By Betty Berry, Tuesday, Nov. 2, 2010  Q: During our vacation my husband lost his wallet, and I’m trying to replace the contents. This is a difficult job because he has some memory loss and doesn’t remember everything that he carried. Please tell others to inventory what they carry with them.

A: This is a difficult job whether one has memory loss or not. I’m sure most of us could not accurately list the contents of our wallets.

An inventory can serve two purposes: It will provide an accurate record of your wallet’s contents and give you an opportunity to “weed out” what you carry.

Experts advise that a thinner wallet is safer as potential thieves would have less information and therefore less opportunity to defraud.

To do your inventory set aside a block of time and with pen and paper sit at a desk or table and empty your wallet. Review each item to determine if it is something you need to carry with you or should be put away for safekeeping.

Your Social Security card, for example, should not be carried with you. The Social Security Administration recommends it be placed in safekeeping and carried only when you need to present it.

List all items to be carried in your wallet on the inventory sheet. Your inventory information should include the identity of the item (XYZ credit card/California driver’s license), the account or registration number, name of person it is registered to, expiration date if applicable and number to contact to report its loss. Date the list and file it with your important papers.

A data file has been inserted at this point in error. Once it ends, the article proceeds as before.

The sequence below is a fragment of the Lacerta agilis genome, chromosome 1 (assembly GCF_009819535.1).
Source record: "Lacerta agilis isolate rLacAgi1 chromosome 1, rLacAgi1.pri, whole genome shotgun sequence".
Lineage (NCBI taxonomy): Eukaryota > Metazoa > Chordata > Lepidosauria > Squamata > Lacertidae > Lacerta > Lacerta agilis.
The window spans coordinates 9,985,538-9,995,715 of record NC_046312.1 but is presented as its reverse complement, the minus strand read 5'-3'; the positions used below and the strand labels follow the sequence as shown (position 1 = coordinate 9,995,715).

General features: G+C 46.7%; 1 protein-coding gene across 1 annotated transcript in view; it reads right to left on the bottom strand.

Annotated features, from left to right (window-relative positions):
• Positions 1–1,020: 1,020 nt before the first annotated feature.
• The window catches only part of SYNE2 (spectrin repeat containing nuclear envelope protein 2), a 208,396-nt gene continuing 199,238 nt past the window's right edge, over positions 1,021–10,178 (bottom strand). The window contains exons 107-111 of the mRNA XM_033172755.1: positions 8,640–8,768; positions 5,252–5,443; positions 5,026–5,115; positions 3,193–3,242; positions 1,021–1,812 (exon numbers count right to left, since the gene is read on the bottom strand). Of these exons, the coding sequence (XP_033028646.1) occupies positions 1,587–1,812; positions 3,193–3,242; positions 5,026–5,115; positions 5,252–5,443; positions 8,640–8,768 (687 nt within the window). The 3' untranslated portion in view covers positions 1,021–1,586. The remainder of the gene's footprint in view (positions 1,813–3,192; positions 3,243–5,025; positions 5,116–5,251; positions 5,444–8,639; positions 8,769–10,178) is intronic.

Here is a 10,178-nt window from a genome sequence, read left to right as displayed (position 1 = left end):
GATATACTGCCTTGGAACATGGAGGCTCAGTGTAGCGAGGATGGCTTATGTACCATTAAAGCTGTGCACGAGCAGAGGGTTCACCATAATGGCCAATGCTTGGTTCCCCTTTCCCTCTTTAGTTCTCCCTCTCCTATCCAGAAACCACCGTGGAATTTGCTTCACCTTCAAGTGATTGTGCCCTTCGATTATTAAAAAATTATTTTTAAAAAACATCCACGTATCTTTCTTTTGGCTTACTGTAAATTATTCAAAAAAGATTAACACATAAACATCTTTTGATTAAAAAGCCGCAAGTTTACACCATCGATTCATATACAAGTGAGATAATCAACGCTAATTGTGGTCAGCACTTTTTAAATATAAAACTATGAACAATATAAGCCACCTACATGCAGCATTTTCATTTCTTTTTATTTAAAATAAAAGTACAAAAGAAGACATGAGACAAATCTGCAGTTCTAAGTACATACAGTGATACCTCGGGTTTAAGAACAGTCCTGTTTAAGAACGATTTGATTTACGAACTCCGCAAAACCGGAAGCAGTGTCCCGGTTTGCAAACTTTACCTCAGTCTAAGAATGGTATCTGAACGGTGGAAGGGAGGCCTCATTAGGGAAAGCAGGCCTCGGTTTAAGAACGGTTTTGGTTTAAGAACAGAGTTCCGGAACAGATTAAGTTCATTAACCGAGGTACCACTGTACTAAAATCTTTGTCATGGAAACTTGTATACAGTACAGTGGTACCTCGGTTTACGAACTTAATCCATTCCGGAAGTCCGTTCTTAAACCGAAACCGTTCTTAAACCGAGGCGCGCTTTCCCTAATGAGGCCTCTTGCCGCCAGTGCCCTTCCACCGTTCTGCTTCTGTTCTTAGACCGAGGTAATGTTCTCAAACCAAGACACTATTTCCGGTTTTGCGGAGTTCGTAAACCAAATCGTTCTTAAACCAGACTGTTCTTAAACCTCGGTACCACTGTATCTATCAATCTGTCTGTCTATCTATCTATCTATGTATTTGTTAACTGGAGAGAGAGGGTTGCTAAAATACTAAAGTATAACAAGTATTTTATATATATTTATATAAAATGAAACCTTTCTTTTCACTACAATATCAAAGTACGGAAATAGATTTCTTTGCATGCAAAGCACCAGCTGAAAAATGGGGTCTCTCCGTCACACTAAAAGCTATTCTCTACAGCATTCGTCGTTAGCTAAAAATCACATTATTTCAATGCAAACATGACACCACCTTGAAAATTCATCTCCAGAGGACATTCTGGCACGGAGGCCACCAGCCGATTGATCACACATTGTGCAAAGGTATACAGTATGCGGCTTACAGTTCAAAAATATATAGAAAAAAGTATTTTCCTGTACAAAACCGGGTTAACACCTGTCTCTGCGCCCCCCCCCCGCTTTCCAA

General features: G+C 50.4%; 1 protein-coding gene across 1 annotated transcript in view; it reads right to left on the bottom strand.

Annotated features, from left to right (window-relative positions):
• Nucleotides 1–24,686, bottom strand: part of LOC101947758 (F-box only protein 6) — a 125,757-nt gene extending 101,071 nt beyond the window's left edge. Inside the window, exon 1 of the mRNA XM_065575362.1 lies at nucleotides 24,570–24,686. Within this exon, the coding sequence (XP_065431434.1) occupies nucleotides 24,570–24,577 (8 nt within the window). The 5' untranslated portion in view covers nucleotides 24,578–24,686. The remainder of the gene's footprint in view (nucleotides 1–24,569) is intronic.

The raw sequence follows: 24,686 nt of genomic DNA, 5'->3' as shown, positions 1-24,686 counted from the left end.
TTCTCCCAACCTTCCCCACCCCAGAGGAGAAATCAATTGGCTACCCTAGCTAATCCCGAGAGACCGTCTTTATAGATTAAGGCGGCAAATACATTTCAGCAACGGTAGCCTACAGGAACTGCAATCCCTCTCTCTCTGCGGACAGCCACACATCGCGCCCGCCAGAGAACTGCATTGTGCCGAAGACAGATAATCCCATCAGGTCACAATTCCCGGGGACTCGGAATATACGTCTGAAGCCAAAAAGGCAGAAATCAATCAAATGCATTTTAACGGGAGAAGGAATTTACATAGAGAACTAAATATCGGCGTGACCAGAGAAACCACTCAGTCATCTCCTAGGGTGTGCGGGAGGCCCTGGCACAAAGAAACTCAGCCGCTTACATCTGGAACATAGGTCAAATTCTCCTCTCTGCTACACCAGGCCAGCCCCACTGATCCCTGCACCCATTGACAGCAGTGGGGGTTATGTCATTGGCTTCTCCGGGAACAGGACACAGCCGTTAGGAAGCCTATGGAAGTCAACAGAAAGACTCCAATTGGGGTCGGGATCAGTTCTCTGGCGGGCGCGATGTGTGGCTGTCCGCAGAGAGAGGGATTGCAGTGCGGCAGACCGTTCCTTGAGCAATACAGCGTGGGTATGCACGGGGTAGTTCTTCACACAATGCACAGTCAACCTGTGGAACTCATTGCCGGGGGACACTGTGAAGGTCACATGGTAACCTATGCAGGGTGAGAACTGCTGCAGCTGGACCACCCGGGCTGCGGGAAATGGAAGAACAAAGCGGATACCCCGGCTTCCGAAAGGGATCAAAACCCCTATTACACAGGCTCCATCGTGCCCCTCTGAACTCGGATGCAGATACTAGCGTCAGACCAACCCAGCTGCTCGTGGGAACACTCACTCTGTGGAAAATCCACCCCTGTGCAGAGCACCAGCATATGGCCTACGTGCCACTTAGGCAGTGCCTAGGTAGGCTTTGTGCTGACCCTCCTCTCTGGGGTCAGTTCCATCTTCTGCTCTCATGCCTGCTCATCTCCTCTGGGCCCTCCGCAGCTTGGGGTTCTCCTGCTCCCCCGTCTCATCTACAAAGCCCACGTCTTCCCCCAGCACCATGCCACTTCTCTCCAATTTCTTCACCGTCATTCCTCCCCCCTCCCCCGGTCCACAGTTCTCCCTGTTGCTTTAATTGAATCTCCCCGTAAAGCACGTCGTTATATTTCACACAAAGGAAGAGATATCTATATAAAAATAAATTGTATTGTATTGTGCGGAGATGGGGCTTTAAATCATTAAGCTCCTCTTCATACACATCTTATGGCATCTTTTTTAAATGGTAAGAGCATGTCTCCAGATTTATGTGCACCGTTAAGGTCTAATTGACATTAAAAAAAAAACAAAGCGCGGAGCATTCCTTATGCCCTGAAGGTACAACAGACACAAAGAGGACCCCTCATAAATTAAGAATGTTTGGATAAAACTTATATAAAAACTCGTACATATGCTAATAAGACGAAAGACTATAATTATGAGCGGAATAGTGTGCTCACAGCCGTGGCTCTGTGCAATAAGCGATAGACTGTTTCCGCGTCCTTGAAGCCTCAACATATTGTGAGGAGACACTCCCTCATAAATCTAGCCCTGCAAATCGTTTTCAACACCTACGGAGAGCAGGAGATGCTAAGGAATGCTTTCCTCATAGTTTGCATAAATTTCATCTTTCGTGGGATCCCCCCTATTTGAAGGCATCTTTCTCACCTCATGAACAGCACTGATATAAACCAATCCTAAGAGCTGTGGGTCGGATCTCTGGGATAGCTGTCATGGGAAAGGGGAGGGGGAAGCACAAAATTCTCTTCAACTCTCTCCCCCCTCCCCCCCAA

Always update your inventory list when you change any of the contents of your wallet.

If you should ever lose your wallet or have it stolen, you will find that the short amount of time it took to do the inventory was well worth it.

Q: I have just moved to California from the East Coast and want to know if such a move makes it necessary to have a new will prepared. If a new will is not needed, in which state would my executor present my existing will for probate?

A: Since relocation is very common nowadays, your question might be on the minds of many others.

You do not need to execute a new will because of your move from one state to another.

A written will made outside California is valid in California if it complied with the laws of the state in which it was executed.

You should review your will periodically to ensure it reflects your current wishes. Addition or deletion of assets as well as family changes such as marriage, death, divorce or adoption should serve as reminders to review your legal papers and if necessary update them to reflect your current wishes.

Your executor must present your will for probate in the jurisdiction (county and state) in which you were a resident at the time of your death. If your estate includes real property located in other jurisdictions, additional probate will be required in those jurisdictions for the purpose of proving title and for protection of local creditors at those locations.


Friday 1:30-3 p.m. Will You Pass Your Next Driving Test? Seminar: Goebel Senior Adult Center, 1385 E. Janss Road, Thousand Oaks. For reservations, call 381-2744.

Tuesday 7-8:30 p.m. Seminar: Home Modification and Handy Dandy Gadgets; Senior Concerns Day Center, 401 Hodencamp Road, Thousand Oaks. For reservations, call 497-0189.

— Betty Berry is a senior advocate for Senior Concerns. The advocates are at the Goebel Senior Adult Center, 1385 E. Janss Road, Thousand Oaks, CA 91362; call 495-6250 or e-mail (please include your telephone number). You are invited to submit questions on senior issues.

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